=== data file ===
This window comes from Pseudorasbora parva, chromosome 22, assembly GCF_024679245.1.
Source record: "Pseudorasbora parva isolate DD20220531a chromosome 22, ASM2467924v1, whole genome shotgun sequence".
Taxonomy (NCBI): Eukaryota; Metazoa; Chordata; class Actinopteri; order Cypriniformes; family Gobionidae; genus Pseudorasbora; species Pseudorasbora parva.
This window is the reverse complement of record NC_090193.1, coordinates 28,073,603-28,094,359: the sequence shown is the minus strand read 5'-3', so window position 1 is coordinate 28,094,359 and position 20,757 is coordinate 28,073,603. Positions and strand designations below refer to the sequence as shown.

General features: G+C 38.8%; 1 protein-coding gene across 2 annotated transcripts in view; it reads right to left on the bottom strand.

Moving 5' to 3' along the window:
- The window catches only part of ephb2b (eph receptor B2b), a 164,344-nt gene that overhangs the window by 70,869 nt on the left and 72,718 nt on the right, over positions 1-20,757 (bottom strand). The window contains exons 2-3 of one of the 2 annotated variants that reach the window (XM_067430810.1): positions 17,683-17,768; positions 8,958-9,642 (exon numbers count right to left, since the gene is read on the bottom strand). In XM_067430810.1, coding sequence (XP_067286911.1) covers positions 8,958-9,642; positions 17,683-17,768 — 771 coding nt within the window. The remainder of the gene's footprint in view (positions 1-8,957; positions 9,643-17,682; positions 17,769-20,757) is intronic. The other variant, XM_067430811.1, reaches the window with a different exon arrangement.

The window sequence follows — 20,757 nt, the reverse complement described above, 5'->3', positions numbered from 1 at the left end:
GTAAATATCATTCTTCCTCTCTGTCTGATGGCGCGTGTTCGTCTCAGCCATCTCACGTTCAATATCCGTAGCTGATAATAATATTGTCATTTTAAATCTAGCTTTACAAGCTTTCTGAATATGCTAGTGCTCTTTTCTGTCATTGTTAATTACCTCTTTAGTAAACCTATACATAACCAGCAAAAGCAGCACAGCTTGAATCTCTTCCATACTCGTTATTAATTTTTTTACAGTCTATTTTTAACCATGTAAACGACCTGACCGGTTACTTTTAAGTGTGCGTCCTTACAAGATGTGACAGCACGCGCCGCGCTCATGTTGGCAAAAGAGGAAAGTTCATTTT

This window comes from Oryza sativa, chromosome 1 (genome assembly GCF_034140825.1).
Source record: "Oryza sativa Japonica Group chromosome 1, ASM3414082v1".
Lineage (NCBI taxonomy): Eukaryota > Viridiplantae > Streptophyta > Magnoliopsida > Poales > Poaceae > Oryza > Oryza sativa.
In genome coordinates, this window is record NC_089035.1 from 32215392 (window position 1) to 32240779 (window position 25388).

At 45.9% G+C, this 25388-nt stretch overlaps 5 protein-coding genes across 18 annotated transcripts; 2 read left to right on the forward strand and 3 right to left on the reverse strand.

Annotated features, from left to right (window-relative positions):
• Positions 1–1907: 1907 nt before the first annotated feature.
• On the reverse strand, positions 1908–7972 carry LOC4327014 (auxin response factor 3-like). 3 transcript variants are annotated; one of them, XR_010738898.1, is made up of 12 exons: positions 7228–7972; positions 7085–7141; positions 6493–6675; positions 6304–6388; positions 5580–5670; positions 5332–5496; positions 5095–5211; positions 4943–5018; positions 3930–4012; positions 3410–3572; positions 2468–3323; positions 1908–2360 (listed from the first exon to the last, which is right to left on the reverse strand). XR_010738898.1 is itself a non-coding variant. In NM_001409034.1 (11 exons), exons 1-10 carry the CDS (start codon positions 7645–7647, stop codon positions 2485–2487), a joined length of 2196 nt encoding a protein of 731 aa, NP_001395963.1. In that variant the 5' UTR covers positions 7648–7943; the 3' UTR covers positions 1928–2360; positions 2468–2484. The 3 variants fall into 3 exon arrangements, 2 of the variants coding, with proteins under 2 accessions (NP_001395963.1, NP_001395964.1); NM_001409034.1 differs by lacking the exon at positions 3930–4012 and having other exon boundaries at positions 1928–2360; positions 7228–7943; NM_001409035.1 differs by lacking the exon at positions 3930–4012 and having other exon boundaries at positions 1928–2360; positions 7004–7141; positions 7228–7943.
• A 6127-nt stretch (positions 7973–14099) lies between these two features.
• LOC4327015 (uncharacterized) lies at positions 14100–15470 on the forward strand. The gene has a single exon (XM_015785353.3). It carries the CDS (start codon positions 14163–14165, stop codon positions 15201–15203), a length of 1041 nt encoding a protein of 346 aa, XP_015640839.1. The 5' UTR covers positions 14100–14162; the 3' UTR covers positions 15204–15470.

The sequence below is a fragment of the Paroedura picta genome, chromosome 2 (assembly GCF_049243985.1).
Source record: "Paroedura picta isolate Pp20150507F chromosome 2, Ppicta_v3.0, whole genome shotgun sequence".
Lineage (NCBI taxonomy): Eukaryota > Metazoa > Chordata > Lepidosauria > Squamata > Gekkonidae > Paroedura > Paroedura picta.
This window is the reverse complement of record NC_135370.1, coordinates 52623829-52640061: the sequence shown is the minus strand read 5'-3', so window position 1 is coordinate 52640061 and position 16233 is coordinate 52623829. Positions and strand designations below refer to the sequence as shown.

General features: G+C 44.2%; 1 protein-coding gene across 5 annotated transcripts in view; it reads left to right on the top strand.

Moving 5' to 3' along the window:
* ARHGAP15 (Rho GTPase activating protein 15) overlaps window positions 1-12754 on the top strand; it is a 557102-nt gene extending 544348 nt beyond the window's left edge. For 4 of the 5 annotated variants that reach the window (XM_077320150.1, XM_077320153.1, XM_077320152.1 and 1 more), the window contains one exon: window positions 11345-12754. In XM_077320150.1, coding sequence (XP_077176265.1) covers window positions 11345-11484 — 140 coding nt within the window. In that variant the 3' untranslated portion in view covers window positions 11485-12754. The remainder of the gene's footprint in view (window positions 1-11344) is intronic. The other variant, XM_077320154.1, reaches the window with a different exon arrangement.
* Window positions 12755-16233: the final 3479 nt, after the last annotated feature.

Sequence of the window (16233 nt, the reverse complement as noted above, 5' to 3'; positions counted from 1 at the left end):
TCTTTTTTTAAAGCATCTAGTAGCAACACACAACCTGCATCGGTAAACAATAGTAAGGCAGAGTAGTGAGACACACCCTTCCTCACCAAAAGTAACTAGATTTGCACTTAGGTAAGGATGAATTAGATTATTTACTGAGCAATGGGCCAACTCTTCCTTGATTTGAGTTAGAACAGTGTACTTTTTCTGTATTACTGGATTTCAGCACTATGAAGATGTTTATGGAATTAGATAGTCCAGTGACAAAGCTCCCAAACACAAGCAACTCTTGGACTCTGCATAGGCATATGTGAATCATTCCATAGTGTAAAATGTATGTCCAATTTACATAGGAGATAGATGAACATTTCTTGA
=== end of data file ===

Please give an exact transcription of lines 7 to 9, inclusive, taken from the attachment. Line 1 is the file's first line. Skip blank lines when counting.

- The window catches only part of ephb2b (eph receptor B2b), a 164,344-nt gene that overhangs the window by 70,869 nt on the left and 72,718 nt on the right, over positions 1-20,757 (bottom strand). The window contains exons 2-3 of one of the 2 annotated variants that reach the window (XM_067430810.1): positions 17,683-17,768; positions 8,958-9,642 (exon numbers count right to left, since the gene is read on the bottom strand). In XM_067430810.1, coding sequence (XP_067286911.1) covers positions 8,958-9,642; positions 17,683-17,768 — 771 coding nt within the window. The remainder of the gene's footprint in view (positions 1-8,957; positions 9,643-17,682; positions 17,769-20,757) is intronic. The other variant, XM_067430811.1, reaches the window with a different exon arrangement.

The window sequence follows — 20,757 nt, the reverse complement described above, 5'->3', positions numbered from 1 at the left end:
GTAAATATCATTCTTCCTCTCTGTCTGATGGCGCGTGTTCGTCTCAGCCATCTCACGTTCAATATCCGTAGCTGATAATAATATTGTCATTTTAAATCTAGCTTTACAAGCTTTCTGAATATGCTAGTGCTCTTTTCTGTCATTGTTAATTACCTCTTTAGTAAACCTATACATAACCAGCAAAAGCAGCACAGCTTGAATCTCTTCCATACTCGTTATTAATTTTTTTACAGTCTATTTTTAACCATGTAAACGACCTGACCGGTTACTTTTAAGTGTGCGTCCTTACAAGATGTGACAGCACGCGCCGCGCTCATGTTGGCAAAAGAGGAAAGTTCATTTT